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Chapter XV.—He Dismisses One Mistress, and Chooses Another.

25. Meanwhile my sins were being multiplied, and my mistress being torn from my side as an impediment to my marriage, my heart, which clave to her, was racked, and wounded, and bleeding. And she went back to Africa, making a vow unto Thee never to know another man, leaving with me my natural son by her. But I, unhappy one, who could not imitate a woman, impatient of delay, since it was not until two years’ time I was to obtain her I sought,—being not so much a lover of marriage as a slave to lust,—procured another (not a wife, though), that so by the bondage of a lasting habit the disease of my soul might be nursed up, and kept up in its vigour, or even increased, into the kingdom of marriage. Nor was that wound of mine as yet cured which had been caused by the separation from my former mistress, but after inflammation and most acute anguish it mortified, 478 and the pain became numbed, but more desperate.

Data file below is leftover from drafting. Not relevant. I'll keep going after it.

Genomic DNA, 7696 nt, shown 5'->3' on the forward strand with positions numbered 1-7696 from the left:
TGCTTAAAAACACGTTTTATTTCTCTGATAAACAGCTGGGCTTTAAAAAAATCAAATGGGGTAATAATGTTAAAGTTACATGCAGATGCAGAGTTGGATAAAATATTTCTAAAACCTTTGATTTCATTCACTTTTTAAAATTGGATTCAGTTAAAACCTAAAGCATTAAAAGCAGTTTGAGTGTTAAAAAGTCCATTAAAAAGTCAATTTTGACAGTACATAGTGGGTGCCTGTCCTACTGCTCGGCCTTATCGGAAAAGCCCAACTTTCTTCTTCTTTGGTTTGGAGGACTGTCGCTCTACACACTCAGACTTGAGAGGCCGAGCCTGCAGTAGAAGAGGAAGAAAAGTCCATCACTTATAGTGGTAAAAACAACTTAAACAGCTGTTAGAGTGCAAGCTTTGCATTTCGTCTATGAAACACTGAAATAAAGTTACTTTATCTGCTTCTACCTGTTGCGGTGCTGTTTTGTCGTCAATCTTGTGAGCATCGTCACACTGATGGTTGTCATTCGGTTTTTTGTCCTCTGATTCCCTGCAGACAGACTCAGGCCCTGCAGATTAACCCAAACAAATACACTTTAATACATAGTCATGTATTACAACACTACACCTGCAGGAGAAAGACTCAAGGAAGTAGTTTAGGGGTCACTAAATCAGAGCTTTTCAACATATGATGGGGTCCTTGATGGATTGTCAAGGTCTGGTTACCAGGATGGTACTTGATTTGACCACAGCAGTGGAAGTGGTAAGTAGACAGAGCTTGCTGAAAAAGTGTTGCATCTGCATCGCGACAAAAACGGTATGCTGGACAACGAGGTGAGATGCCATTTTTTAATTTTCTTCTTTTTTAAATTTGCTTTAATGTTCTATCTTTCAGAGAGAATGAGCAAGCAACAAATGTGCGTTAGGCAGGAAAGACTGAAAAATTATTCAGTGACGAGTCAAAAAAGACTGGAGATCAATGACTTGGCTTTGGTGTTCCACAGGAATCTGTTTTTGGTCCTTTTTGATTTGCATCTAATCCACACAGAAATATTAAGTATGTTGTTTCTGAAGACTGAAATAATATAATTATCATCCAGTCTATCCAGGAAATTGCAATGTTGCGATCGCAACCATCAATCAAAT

In his De Natura Con. Manich. he has the same idea. He is speaking of the evil that has no pain, and remarks: “Likewise in the body, better is a wound with pain than putrefaction without pain, which is specially styled corruption;” and the same idea is embodied in the extract from Caird’s Sermons, on p. 5, note 7.

Next: Chapter XVI